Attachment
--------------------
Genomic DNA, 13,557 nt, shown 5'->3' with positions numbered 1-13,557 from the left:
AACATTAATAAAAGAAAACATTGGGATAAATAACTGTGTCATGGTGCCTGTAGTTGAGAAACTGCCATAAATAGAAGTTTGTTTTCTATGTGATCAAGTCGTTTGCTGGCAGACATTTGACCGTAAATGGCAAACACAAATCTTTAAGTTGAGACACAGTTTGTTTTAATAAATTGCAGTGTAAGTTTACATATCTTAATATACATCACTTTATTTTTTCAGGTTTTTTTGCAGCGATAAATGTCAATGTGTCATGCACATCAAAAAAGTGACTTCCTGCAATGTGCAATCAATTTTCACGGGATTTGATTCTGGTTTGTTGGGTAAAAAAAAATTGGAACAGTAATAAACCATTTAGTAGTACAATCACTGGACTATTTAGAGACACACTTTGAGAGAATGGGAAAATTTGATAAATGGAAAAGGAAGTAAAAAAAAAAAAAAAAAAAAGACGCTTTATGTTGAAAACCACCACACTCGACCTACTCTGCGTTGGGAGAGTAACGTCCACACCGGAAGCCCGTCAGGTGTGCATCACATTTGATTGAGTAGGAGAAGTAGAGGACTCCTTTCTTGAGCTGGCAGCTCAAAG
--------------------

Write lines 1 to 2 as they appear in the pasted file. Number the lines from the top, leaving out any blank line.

Genomic DNA, 13,557 nt, shown 5'->3' with positions numbered 1-13,557 from the left:
AACATTAATAAAAGAAAACATTGGGATAAATAACTGTGTCATGGTGCCTGTAGTTGAGAAACTGCCATAAATAGAAGTTTGTTTTCTATGTGATCAAGTCGTTTGCTGGCAGACATTTGACCGTAAATGGCAAACACAAATCTTTAAGTTGAGACACAGTTTGTTTTAATAAATTGCAGTGTAAGTTTACATATCTTAATATACATCACTTTATTTTTTCAGGTTTTTTTGCAGCGATAAATGTCAATGTGTCATGCACATCAAAAAAGTGACTTCCTGCAATGTGCAATCAATTTTCACGGGATTTGATTCTGGTTTGTTGGGTAAAAAAAAATTGGAACAGTAATAAACCATTTAGTAGTACAATCACTGGACTATTTAGAGACACACTTTGAGAGAATGGGAAAATTTGATAAATGGAAAAGGAAGTAAAAAAAAAAAAAAAAAAAAGACGCTTTATGTTGAAAACCACCACACTCGACCTACTCTGCGTTGGGAGAGTAACGTCCACACCGGAAGCCCGTCAGGTGTGCATCACATTTGATTGAGTAGGAGAAGTAGAGGACTCCTTTCTTGAGCTGGCAGCTCAAAG